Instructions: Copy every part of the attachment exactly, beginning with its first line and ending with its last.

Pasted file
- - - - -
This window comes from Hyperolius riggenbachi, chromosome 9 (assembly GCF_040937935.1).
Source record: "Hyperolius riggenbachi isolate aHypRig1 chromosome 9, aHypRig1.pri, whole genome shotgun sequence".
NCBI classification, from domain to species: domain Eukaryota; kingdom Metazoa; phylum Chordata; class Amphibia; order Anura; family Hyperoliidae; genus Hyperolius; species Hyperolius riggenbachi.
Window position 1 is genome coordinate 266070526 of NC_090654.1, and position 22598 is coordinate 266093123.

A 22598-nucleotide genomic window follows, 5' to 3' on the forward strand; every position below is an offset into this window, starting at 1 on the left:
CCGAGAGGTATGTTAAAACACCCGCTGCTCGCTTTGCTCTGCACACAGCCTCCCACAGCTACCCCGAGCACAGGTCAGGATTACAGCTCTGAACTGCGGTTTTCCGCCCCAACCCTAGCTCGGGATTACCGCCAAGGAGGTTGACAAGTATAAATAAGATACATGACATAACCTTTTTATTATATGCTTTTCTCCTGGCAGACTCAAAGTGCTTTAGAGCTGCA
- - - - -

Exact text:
This window comes from Hyperolius riggenbachi, chromosome 9 (assembly GCF_040937935.1).
Source record: "Hyperolius riggenbachi isolate aHypRig1 chromosome 9, aHypRig1.pri, whole genome shotgun sequence".
NCBI classification, from domain to species: domain Eukaryota; kingdom Metazoa; phylum Chordata; class Amphibia; order Anura; family Hyperoliidae; genus Hyperolius; species Hyperolius riggenbachi.
Window position 1 is genome coordinate 266070526 of NC_090654.1, and position 22598 is coordinate 266093123.

A 22598-nucleotide genomic window follows, 5' to 3' on the forward strand; every position below is an offset into this window, starting at 1 on the left:
CCGAGAGGTATGTTAAAACACCCGCTGCTCGCTTTGCTCTGCACACAGCCTCCCACAGCTACCCCGAGCACAGGTCAGGATTACAGCTCTGAACTGCGGTTTTCCGCCCCAACCCTAGCTCGGGATTACCGCCAAGGAGGTTGACAAGTATAAATAAGATACATGACATAACCTTTTTATTATATGCTTTTCTCCTGGCAGACTCAAAGTGCTTTAGAGCTGCA